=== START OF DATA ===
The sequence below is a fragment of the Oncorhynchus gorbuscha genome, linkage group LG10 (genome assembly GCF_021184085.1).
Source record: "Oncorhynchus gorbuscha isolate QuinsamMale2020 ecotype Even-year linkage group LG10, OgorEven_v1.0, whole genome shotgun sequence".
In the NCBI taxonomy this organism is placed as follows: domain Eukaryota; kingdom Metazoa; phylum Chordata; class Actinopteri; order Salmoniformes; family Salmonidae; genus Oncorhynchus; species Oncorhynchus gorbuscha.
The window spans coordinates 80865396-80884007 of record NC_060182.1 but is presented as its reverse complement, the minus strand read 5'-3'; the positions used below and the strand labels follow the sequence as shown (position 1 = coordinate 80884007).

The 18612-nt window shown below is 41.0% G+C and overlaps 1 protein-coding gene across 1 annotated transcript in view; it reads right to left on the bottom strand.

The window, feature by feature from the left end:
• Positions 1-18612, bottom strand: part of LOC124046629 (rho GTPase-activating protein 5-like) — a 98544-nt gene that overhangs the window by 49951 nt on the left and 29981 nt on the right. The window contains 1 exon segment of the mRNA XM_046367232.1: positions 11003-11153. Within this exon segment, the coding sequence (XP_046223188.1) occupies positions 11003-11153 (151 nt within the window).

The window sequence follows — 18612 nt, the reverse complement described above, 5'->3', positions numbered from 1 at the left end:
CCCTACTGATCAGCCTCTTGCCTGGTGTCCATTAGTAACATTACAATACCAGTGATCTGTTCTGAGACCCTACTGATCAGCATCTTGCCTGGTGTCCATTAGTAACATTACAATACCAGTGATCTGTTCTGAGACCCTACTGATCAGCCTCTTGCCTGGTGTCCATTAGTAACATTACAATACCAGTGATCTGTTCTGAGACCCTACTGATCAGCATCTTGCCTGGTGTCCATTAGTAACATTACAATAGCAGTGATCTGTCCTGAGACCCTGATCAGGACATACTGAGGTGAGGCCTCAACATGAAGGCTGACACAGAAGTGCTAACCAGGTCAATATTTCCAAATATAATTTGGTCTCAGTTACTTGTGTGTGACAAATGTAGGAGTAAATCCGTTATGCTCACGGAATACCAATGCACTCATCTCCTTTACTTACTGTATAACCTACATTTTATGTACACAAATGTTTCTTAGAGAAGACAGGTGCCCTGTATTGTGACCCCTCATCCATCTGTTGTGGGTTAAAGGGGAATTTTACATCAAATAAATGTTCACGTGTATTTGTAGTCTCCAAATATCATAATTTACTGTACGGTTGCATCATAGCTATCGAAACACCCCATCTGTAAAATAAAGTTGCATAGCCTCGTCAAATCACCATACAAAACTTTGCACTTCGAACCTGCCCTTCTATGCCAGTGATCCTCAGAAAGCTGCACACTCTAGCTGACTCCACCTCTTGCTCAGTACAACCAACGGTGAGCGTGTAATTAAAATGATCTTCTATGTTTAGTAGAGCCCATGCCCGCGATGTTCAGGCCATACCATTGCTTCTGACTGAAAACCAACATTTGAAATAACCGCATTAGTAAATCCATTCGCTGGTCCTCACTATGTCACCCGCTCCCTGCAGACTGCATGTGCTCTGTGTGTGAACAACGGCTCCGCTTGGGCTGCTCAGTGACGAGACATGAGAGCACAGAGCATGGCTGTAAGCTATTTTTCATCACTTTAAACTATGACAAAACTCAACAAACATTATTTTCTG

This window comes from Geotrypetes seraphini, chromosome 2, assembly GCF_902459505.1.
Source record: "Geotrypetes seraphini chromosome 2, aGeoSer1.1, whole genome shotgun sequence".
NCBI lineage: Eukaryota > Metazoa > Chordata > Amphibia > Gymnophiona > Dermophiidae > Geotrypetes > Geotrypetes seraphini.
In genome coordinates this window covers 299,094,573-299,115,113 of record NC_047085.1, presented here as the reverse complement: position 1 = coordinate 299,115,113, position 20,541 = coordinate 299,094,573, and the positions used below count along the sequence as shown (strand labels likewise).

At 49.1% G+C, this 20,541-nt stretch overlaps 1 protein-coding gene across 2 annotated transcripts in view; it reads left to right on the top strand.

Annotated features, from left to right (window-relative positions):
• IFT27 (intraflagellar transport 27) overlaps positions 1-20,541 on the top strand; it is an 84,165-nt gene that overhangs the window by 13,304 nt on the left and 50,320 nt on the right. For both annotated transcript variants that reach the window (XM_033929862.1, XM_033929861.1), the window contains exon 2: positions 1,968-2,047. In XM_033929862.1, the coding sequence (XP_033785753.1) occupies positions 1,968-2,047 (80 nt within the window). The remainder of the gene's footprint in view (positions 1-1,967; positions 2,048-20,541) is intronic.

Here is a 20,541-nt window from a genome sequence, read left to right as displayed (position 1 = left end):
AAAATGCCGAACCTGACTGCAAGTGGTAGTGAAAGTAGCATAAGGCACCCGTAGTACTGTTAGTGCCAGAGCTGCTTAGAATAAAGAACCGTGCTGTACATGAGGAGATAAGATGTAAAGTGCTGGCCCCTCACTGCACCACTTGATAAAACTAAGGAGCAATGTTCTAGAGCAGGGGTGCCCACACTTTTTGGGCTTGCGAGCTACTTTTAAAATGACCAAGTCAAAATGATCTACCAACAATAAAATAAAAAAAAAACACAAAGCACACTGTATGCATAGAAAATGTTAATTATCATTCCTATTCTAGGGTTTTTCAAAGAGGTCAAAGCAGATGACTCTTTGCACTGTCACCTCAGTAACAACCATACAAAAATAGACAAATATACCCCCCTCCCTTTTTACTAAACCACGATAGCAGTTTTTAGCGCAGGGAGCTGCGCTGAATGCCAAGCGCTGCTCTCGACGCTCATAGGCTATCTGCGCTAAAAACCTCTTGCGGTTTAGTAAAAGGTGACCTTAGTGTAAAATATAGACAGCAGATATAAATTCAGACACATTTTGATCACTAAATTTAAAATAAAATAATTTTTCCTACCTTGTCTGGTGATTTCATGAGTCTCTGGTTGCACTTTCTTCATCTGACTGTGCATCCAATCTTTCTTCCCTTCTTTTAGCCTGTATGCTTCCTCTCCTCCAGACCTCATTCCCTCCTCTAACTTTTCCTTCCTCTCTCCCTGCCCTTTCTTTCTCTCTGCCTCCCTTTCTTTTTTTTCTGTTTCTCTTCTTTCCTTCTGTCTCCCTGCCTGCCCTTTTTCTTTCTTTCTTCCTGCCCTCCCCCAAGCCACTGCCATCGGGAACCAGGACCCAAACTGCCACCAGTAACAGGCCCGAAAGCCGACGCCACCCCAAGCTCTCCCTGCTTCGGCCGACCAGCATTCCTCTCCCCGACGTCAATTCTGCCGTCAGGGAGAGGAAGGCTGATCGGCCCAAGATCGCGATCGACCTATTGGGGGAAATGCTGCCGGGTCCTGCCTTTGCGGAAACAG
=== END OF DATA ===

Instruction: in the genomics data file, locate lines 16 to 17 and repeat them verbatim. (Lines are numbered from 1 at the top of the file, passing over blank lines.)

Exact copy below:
• IFT27 (intraflagellar transport 27) overlaps positions 1-20,541 on the top strand; it is an 84,165-nt gene that overhangs the window by 13,304 nt on the left and 50,320 nt on the right. For both annotated transcript variants that reach the window (XM_033929862.1, XM_033929861.1), the window contains exon 2: positions 1,968-2,047. In XM_033929862.1, the coding sequence (XP_033785753.1) occupies positions 1,968-2,047 (80 nt within the window). The remainder of the gene's footprint in view (positions 1-1,967; positions 2,048-20,541) is intronic.

Here is a 20,541-nt window from a genome sequence, read left to right as displayed (position 1 = left end):